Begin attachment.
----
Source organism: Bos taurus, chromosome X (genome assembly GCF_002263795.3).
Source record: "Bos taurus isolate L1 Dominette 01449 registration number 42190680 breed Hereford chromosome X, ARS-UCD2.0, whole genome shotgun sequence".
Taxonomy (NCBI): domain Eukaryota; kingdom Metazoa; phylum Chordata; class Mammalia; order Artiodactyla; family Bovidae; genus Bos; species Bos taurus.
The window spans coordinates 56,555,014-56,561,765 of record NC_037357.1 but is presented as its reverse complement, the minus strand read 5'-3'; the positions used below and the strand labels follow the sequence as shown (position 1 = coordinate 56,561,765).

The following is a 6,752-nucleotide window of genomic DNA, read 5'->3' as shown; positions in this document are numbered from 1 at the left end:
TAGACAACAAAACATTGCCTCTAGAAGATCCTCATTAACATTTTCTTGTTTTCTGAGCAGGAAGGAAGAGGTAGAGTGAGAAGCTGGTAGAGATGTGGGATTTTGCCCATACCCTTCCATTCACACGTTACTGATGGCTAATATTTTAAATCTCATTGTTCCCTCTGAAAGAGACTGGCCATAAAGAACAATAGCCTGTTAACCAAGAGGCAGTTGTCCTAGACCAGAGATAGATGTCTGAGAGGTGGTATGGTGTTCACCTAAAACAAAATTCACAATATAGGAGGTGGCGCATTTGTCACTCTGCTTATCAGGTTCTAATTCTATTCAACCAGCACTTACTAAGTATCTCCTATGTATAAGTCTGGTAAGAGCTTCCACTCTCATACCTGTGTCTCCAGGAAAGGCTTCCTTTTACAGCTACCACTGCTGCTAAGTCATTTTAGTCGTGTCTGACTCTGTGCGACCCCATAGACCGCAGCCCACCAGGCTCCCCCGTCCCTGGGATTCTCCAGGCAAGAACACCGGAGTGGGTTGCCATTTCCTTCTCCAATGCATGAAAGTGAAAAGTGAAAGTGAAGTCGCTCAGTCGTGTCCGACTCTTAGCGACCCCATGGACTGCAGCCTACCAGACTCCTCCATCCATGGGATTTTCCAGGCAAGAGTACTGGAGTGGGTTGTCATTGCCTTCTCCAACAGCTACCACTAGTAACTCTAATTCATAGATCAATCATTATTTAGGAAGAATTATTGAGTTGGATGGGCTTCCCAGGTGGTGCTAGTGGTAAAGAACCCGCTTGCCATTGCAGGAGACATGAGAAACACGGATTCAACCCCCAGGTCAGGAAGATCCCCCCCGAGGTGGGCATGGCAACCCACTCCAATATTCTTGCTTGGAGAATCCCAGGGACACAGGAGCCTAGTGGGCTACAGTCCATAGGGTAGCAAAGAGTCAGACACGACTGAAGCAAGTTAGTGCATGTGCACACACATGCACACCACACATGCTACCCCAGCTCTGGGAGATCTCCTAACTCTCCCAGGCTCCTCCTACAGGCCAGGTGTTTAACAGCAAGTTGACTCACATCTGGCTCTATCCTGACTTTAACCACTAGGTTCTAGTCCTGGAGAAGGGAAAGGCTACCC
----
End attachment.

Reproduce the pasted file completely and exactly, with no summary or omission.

Source organism: Bos taurus, chromosome X (genome assembly GCF_002263795.3).
Source record: "Bos taurus isolate L1 Dominette 01449 registration number 42190680 breed Hereford chromosome X, ARS-UCD2.0, whole genome shotgun sequence".
Taxonomy (NCBI): domain Eukaryota; kingdom Metazoa; phylum Chordata; class Mammalia; order Artiodactyla; family Bovidae; genus Bos; species Bos taurus.
The window spans coordinates 56,555,014-56,561,765 of record NC_037357.1 but is presented as its reverse complement, the minus strand read 5'-3'; the positions used below and the strand labels follow the sequence as shown (position 1 = coordinate 56,561,765).

The following is a 6,752-nucleotide window of genomic DNA, read 5'->3' as shown; positions in this document are numbered from 1 at the left end:
TAGACAACAAAACATTGCCTCTAGAAGATCCTCATTAACATTTTCTTGTTTTCTGAGCAGGAAGGAAGAGGTAGAGTGAGAAGCTGGTAGAGATGTGGGATTTTGCCCATACCCTTCCATTCACACGTTACTGATGGCTAATATTTTAAATCTCATTGTTCCCTCTGAAAGAGACTGGCCATAAAGAACAATAGCCTGTTAACCAAGAGGCAGTTGTCCTAGACCAGAGATAGATGTCTGAGAGGTGGTATGGTGTTCACCTAAAACAAAATTCACAATATAGGAGGTGGCGCATTTGTCACTCTGCTTATCAGGTTCTAATTCTATTCAACCAGCACTTACTAAGTATCTCCTATGTATAAGTCTGGTAAGAGCTTCCACTCTCATACCTGTGTCTCCAGGAAAGGCTTCCTTTTACAGCTACCACTGCTGCTAAGTCATTTTAGTCGTGTCTGACTCTGTGCGACCCCATAGACCGCAGCCCACCAGGCTCCCCCGTCCCTGGGATTCTCCAGGCAAGAACACCGGAGTGGGTTGCCATTTCCTTCTCCAATGCATGAAAGTGAAAAGTGAAAGTGAAGTCGCTCAGTCGTGTCCGACTCTTAGCGACCCCATGGACTGCAGCCTACCAGACTCCTCCATCCATGGGATTTTCCAGGCAAGAGTACTGGAGTGGGTTGTCATTGCCTTCTCCAACAGCTACCACTAGTAACTCTAATTCATAGATCAATCATTATTTAGGAAGAATTATTGAGTTGGATGGGCTTCCCAGGTGGTGCTAGTGGTAAAGAACCCGCTTGCCATTGCAGGAGACATGAGAAACACGGATTCAACCCCCAGGTCAGGAAGATCCCCCCCGAGGTGGGCATGGCAACCCACTCCAATATTCTTGCTTGGAGAATCCCAGGGACACAGGAGCCTAGTGGGCTACAGTCCATAGGGTAGCAAAGAGTCAGACACGACTGAAGCAAGTTAGTGCATGTGCACACACATGCACACCACACATGCTACCCCAGCTCTGGGAGATCTCCTAACTCTCCCAGGCTCCTCCTACAGGCCAGGTGTTTAACAGCAAGTTGACTCACATCTGGCTCTATCCTGACTTTAACCACTAGGTTCTAGTCCTGGAGAAGGGAAAGGCTACCC